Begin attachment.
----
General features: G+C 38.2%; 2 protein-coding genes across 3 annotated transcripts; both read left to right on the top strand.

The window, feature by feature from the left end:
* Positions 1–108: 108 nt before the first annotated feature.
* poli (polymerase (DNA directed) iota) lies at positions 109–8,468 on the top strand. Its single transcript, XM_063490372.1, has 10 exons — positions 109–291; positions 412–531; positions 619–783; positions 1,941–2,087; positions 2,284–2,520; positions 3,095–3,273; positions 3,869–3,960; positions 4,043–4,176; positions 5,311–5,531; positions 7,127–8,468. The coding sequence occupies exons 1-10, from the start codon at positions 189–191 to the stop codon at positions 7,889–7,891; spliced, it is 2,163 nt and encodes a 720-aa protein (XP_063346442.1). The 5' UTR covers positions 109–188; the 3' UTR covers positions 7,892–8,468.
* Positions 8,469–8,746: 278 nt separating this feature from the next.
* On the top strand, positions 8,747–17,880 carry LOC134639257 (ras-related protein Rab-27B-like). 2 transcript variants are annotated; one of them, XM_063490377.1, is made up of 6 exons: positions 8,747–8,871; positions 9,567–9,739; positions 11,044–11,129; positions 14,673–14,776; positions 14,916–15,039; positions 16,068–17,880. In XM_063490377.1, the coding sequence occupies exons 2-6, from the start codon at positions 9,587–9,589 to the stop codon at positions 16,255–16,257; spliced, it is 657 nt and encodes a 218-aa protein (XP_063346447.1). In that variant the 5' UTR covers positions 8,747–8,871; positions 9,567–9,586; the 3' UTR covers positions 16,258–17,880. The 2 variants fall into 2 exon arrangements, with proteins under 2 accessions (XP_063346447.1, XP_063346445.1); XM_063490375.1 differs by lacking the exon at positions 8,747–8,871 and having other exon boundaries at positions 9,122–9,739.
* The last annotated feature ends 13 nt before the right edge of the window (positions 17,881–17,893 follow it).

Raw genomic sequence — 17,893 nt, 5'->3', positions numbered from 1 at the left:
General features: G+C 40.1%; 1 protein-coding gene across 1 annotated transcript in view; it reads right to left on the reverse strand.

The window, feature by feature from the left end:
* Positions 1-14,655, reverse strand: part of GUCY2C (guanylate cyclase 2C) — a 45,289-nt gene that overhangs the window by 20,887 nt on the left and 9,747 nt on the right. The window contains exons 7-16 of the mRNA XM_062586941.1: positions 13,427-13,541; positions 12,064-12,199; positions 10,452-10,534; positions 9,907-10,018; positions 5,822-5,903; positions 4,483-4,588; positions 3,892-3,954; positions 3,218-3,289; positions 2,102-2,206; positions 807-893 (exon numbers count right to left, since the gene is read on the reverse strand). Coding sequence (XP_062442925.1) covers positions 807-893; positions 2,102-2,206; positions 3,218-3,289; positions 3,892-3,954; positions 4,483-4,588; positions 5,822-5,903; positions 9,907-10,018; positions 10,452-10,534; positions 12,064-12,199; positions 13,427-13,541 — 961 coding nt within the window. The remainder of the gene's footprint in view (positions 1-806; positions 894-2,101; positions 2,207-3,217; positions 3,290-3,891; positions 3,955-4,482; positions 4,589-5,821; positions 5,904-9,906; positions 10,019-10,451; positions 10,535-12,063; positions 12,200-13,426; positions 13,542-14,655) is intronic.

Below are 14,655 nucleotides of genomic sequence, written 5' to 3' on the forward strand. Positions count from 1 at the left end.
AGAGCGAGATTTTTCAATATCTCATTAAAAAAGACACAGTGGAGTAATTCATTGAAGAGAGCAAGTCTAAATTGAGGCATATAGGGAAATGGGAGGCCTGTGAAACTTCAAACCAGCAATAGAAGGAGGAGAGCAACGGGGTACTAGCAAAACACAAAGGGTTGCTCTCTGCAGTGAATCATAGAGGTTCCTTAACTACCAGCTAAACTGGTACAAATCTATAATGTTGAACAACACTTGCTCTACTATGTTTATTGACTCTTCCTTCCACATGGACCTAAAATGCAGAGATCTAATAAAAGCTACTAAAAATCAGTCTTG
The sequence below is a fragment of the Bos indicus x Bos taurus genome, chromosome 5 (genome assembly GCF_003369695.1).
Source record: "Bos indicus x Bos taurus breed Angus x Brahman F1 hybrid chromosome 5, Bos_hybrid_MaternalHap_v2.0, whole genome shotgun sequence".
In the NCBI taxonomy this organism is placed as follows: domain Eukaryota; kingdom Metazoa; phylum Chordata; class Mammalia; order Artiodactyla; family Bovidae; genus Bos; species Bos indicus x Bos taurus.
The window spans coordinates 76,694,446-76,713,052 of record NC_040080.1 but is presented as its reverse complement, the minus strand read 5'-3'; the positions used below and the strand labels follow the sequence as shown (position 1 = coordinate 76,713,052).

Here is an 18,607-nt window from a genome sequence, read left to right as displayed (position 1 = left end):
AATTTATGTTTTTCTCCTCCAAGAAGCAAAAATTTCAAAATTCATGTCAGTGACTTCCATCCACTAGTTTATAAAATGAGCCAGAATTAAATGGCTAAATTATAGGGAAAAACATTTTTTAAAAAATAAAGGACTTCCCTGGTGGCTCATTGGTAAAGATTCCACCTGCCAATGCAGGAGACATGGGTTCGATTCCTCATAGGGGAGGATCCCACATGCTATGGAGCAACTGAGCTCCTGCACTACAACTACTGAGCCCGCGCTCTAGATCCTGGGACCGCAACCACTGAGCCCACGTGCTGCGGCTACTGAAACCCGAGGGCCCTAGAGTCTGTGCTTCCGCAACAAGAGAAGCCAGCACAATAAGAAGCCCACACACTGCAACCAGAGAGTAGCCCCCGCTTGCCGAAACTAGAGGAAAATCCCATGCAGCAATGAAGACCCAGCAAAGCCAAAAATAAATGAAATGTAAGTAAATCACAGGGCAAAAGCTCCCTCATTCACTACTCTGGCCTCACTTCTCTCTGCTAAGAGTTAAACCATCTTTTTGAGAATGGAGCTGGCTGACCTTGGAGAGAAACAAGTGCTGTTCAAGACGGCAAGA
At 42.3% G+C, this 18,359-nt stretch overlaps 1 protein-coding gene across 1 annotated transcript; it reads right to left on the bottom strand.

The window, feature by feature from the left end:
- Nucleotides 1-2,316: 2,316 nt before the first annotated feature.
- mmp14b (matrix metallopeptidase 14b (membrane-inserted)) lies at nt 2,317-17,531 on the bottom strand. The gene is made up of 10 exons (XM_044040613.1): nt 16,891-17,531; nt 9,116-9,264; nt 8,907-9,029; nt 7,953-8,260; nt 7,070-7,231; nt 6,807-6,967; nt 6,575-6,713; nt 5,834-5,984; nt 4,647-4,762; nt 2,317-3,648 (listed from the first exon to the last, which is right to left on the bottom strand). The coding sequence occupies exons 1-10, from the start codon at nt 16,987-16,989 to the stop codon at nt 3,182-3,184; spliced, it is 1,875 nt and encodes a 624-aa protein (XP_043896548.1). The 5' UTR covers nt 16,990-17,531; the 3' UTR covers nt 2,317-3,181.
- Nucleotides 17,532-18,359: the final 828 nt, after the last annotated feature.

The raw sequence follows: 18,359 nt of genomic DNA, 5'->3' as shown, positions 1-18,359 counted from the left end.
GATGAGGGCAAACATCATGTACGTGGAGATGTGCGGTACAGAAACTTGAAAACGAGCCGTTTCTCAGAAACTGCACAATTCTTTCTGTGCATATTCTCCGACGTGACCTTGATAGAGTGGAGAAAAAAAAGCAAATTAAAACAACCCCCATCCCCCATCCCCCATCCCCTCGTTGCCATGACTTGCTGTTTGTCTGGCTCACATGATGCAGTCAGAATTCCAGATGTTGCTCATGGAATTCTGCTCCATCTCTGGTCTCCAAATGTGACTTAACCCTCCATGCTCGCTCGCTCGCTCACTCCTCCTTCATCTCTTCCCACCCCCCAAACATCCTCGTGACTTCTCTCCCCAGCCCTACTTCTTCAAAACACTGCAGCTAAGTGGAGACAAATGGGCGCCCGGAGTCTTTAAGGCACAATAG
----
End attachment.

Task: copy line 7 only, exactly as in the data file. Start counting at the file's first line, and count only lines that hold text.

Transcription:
* The last annotated feature ends 13 nt before the right edge of the window (positions 17,881–17,893 follow it).